Nor indeed have Major Hunter's and Mr. Richards's predecessors in past centuries ever been able to suggest a reason for the perennial absurdity of the contemporary. For it must not be thought that it is a new situation they are deploring. 'Q's' [Arthur Quiller-Couch (Bartleby.com)] grandfather, reading a poem of Tennyson, described it as 'prolix and modern'. There is nothing to show that years earlier the Lyrical Ballads of Wordsworth and Coleridge were less coldly received. We know what the Quarterly thought of Keats. And it is inconceivable that to the conservative the later versification of Shakespeare can have seemed uncouth to those brought up on Marlowe. One cannot unconvince this point of view; one can only point out that it is immemorial. Reasons? One only: that it is an ineradicable human belief (so great is our fear of the creative) that only the dead are harmless and praiseworthy. Is it insignificant that Mr. Richards selects for a meagre praise only Keyes and Lewis from among those I wrote about; and that those two poets are the only ones who are dead?

There is only one other point I wish to refer to: when Major Hunter and Mr. Richards demand 'finish', they are not really disagreeing with me, as they will see if they can bear the to re-read the second of my articles. There are, however, different opinions as to what constitutes finish, and I am arrogant enough to believe I can usually distinguish between the bitterly-achieved artistry of the true poet (however original), and the glibness of the pasticheur; and impolite enough to doubt if, judging from their admiration for Brooke, they can. I must add that I believe 'pattern, form and finish' to be only part of poetry; to put them at their highest they are only co-equal with what poetry has to say. I do not believe, with Major Hunter, that 'to turn a commonplace sentimentality into poetry is the mark of a poet'; I believe that sentimentality and commonplace will corrupt even the brightest gifts, and that, setting aside the charm of light verse, the best poetry is the repository, not of platitude and banality, but of wisdom.

May I be allowed to add that since writing my last letter I have read the American edition of Mr. Auden's verse and prose commentary on 'The Tempest',1 and that I share almost all of Mr. Geoffrey Grigson's warm and understandable enthusiasm for it?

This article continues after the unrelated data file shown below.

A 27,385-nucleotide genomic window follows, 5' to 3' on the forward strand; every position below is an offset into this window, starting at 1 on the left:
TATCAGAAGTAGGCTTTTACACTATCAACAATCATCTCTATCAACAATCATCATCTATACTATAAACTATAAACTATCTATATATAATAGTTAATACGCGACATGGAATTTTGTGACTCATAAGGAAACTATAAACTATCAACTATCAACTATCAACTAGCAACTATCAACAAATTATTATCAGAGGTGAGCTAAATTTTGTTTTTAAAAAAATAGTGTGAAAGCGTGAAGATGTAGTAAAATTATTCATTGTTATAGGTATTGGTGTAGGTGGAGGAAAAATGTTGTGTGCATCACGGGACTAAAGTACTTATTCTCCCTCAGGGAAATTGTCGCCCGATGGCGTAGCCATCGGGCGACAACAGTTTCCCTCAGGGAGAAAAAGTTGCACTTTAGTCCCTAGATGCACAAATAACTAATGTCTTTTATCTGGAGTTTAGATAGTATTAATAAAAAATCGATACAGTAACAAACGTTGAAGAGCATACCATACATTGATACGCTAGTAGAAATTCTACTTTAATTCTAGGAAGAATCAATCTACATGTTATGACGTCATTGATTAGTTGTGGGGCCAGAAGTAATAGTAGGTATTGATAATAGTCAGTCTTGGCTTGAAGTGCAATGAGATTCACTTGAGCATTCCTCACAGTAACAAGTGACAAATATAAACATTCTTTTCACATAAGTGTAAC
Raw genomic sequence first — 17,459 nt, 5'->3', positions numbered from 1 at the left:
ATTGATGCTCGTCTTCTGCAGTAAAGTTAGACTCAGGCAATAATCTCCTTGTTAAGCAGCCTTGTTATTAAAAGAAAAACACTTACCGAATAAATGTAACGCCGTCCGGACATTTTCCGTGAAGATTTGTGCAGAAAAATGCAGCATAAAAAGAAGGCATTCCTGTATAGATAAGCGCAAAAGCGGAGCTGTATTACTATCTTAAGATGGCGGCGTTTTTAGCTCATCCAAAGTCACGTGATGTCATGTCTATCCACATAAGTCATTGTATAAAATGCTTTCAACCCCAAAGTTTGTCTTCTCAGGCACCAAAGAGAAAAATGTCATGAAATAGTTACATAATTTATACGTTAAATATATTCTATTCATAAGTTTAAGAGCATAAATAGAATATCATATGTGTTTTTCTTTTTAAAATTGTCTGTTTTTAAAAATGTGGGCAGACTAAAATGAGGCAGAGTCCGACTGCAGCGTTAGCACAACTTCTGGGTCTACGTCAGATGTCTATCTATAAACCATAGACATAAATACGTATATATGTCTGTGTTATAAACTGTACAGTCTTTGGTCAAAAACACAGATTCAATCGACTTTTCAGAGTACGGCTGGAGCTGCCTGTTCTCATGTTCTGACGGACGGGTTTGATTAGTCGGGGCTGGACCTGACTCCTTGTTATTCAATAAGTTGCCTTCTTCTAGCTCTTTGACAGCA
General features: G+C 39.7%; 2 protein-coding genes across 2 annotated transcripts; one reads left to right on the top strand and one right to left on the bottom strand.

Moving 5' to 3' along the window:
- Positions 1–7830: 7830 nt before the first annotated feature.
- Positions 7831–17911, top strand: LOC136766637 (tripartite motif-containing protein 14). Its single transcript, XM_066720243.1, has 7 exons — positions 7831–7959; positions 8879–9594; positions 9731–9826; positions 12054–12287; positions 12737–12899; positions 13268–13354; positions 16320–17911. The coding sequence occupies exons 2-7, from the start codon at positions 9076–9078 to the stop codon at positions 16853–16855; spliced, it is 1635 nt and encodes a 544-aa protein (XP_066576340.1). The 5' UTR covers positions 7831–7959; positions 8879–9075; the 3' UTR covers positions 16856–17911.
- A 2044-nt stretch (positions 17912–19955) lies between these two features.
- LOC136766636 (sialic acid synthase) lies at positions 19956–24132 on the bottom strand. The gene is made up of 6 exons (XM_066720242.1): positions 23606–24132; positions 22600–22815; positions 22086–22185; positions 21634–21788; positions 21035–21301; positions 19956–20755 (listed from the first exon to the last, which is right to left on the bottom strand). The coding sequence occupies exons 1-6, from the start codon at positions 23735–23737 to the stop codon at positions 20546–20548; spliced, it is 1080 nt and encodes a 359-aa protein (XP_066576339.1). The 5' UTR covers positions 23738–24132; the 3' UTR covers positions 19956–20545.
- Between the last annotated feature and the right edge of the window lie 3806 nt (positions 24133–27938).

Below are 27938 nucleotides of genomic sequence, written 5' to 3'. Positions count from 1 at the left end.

Bletchley
Henry Reed
1 For the Time Being (New York: Random House, 1944). Reed would eventually review the London edition for The Penguin New Writing, as "W.H. Auden in America" (Vol. 31, 1947).



1510. Birmingham Post, "The Merchant of Venice," 5 March 1937.
Photograph of Henry Reed with members of the Birmingham University Dramatic Society's (BUDS) production of The Merchant of Venice. Shylock played by Ian Alexander.


Points from Letters (5 of 9)

[A doubleheader to start off March, 1945. On the first of that month, The Listener published two letters regarding Henry Reed's "Poetry in War-Time" articles from January of that year: a vehement refutation by Mr. George Richards of Reed's response to his first letter; and in addition, a letter from the Mumbaikar novelist and poet, Fredoon Kabraji, opposing N.C. Hunter's letter from the preceding week.]

The Listener, 1 March, 1945. Vol. XXXIII. No. 842 (p. 243) [.pdf]
Poetry in War Time
Mr. Reed is of course entitled to his tastes. It is only natural that he should account for my distaste for the typical modern poet on the assumption that the fault is not in him that he is precious, esoteric and artistically embryonic but in me that I am a philistine—'and proud of it'. Indeed, after a duly appreciative reading of his succulent letter I would say I revel in the attribution from such a critic. So 'Rupert Brooke's talents were of the slightest'. His five war-sonnets 'show a defect of imagination which in a poet is serious to the point of catastrophe'. Now we know! After this, to call Mr. Reed a prig would be insipid. I prefer to say instead that I believe these and other passages in Mr. Reed's latter will survive as classics of the Higher (literary) Criticism.